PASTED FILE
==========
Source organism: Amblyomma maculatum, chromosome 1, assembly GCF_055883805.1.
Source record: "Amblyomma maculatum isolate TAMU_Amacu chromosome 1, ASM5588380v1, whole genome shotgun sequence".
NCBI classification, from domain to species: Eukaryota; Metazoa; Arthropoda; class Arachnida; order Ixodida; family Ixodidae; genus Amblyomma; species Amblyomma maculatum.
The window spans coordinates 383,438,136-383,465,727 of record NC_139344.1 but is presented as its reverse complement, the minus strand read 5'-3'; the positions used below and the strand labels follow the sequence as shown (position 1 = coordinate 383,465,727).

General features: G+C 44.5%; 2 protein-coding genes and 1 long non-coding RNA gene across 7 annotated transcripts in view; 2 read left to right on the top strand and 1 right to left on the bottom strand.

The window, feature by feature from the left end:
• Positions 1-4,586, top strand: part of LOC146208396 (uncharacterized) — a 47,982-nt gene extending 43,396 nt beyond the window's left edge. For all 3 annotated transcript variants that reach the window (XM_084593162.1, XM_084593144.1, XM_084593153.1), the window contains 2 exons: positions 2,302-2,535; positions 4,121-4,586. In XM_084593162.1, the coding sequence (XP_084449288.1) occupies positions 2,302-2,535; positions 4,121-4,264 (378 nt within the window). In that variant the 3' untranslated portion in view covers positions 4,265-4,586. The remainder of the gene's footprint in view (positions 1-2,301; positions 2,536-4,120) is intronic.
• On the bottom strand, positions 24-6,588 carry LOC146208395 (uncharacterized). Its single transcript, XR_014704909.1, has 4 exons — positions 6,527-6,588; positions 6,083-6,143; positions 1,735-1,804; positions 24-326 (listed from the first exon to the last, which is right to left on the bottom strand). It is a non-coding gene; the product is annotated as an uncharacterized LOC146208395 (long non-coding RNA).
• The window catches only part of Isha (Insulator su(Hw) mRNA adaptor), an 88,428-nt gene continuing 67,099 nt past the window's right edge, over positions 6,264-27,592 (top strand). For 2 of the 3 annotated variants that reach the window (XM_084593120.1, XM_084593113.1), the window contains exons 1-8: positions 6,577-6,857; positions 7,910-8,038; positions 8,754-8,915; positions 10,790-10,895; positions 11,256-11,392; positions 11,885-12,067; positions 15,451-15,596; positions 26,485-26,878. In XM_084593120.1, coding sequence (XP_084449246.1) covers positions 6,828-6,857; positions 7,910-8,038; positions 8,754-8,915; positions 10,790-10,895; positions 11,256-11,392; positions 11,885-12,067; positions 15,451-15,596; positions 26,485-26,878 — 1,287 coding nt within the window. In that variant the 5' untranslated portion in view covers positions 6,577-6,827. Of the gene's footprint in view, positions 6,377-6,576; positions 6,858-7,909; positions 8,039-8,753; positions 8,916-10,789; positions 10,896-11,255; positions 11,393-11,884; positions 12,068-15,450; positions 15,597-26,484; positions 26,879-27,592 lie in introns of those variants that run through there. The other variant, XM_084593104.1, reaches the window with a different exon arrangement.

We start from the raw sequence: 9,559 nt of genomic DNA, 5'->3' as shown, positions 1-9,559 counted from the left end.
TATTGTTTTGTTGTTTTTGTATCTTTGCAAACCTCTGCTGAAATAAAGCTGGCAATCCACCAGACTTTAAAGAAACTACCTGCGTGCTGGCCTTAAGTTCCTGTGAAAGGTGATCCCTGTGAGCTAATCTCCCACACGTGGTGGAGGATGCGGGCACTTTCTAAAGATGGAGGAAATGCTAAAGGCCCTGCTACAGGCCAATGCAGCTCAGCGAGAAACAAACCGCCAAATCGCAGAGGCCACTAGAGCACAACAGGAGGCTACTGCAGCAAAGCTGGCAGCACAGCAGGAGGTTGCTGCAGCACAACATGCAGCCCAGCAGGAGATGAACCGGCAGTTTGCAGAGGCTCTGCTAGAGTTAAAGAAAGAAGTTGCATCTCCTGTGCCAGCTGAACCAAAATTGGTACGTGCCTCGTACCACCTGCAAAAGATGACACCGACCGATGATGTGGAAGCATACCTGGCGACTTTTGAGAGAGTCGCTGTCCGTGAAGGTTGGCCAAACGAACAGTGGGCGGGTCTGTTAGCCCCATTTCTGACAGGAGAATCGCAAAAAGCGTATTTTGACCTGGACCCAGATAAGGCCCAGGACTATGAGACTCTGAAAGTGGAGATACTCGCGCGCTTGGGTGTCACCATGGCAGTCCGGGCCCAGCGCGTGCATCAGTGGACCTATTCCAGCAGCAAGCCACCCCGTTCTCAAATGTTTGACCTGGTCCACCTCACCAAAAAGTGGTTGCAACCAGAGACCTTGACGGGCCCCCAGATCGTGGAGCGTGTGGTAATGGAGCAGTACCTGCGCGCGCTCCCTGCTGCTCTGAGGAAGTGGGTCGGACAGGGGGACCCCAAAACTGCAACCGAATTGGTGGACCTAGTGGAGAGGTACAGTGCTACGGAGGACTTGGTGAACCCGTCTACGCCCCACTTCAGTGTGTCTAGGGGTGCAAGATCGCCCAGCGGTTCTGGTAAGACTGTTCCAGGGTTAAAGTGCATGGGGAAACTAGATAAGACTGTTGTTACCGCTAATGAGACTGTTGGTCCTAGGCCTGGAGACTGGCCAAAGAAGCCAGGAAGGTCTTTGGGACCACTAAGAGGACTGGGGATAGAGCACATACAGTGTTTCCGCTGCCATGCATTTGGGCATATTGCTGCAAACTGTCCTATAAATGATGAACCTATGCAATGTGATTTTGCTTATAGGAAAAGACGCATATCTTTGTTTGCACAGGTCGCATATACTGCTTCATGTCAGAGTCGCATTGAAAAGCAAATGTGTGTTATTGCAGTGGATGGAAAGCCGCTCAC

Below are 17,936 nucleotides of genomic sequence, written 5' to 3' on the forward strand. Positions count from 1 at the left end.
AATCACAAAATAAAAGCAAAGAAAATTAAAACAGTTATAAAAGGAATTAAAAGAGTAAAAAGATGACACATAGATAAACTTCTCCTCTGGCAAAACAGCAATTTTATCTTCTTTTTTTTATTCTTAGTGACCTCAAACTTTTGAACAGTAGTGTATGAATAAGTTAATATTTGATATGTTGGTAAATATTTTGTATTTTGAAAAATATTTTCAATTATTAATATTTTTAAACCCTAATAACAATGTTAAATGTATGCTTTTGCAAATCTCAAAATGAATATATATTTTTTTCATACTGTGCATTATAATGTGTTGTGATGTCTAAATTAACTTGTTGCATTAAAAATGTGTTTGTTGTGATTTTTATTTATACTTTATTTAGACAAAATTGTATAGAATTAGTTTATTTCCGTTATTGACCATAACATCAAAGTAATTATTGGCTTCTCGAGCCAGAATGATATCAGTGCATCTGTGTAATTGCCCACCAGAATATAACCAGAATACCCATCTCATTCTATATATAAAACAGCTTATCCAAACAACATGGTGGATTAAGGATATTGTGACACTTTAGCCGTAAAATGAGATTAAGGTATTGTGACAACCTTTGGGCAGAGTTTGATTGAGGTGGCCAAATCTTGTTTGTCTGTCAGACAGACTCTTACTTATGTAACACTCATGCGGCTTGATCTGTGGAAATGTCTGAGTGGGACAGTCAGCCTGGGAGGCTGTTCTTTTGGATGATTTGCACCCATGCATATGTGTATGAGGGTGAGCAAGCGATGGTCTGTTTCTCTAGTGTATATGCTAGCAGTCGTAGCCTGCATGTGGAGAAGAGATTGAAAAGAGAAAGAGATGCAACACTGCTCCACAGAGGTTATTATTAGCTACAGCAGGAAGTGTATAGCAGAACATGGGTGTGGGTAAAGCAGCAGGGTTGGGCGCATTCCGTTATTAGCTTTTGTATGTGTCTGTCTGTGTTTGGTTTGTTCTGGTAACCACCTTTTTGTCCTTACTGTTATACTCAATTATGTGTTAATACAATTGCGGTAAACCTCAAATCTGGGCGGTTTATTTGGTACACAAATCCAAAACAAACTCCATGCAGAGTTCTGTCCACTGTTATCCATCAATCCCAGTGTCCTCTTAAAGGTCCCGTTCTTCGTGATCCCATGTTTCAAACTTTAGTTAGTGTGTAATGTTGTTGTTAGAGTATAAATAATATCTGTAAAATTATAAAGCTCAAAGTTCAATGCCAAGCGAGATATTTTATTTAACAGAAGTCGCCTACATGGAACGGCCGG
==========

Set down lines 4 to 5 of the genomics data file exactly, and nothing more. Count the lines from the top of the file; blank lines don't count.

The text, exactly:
The window spans coordinates 383,438,136-383,465,727 of record NC_139344.1 but is presented as its reverse complement, the minus strand read 5'-3'; the positions used below and the strand labels follow the sequence as shown (position 1 = coordinate 383,465,727).

General features: G+C 44.5%; 2 protein-coding genes and 1 long non-coding RNA gene across 7 annotated transcripts in view; 2 read left to right on the top strand and 1 right to left on the bottom strand.